Op-Ed

For my op-ed, I wanted to provide my opinion on colony collapse disorder because it has garnered so much attention from the media in recent years. When I first learned about this issue, I felt as if many people had voiced their concerns about the consequences of bee declines. However, I felt that there was very few people mentioned possible solutions to these problems. In my article, I wanted to examine these potential solutions, especially in light of recent events regarding Trump’s administrative decisions. 

 

Protect Pollinators, Don’t Ignore Them 

 

It has been more than 10 years since colony collapse disorder (CCD), a global crisis threatening bee populations, first garnered the attention of scientists and the media as a pressing and serious issue. Yet, very little has been done to resolve it. In fact, instead of reducing the number of bees that die from CCD, the number has consistently grown each year.

 

As the media attention regarding this issue has grown, it is almost as if Americans have tried harder to ignore it. This should stop now. To prevent further degradation of our agricultural systems, the U.S. needs to take action and stop this issue in its tracks. It is necessary for our nation to regulate the use of pesticides and preserve pollinator habitats.

 

To do so, we must consider the negative effects that refraining from action will result in. There will be impacts on our diets and the U.S. economy. These effects can be directly attributed to the actions of our past and current government administrators.

 

Colony collapse disorder occurs when worker bees collectively desert their queen and hive. causing them to become dysfunctional and fail. This can occur through natural causes, such as parasites like the varroa mite. However, humans can also impose these issues through pesticide poisoning and habitat fragmentation. Beekeepers in the U.S. lost more than 40 percent of their honey bee colonies between 2015 and 2016, according to the Bee Informed Partnership.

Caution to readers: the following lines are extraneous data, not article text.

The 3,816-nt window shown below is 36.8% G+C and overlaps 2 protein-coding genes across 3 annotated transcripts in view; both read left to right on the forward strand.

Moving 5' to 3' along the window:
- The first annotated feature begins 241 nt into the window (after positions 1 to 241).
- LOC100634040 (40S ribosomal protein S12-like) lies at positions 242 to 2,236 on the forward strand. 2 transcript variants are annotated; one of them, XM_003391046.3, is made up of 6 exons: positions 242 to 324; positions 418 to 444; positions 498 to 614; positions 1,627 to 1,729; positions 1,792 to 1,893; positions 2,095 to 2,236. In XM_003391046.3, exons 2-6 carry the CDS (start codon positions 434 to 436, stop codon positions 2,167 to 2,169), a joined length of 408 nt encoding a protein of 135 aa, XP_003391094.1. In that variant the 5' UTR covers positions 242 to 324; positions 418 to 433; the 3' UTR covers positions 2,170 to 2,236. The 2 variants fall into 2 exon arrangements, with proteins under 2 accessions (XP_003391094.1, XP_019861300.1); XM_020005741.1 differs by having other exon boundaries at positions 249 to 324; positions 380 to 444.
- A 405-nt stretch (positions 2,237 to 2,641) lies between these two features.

Colony collapse disorder can cause honeybee colonies to fail and break apart. bee colony / Penn State / Creative Commons Flickr Images

 

The U.S. relies on bees to pollinate nearly one-third of the calories its consumers eat and to pollinate an even higher fraction of agricultural crops produced. Foods ranging from apples to avocados and almonds rely on pollinator processes. Thus, a loss in the diversity of food options available to us has the potential to adversely affect our health and diets.

 

In this sense, nearly every individual in the U.S. is directly dependent on the natural processes of pollinators through their diets. As both a country and as individuals, it would be a detriment for Americans to ignore their collapse.

 

On a similar note, decreasing pesticides would also be a simple method of decreasing pesticide poisoning in humans. Farmers and their families are often exposed to these chemicals through hand labor and residue. The effects of this exposure, such as birth defects, nausea and increased risk of cancer, are severe.

 

From an economic perspective, colony collapse disorder has already cost our agricultural industry billions of dollars in income. Pollinated crops contribute nearly 30 billion dollars to farm income in the U.S. annually, according to a Cornell University study.

 

Pollinators, then, are a critical component of our national income. They are especially necessary to the livelihoods of most farmers, especially poor farmers, who are disproportionately affected by a lack of agricultural biodiversity. Poor farmers are unable to find alternative sources of income in the situation that their crops fail to grow.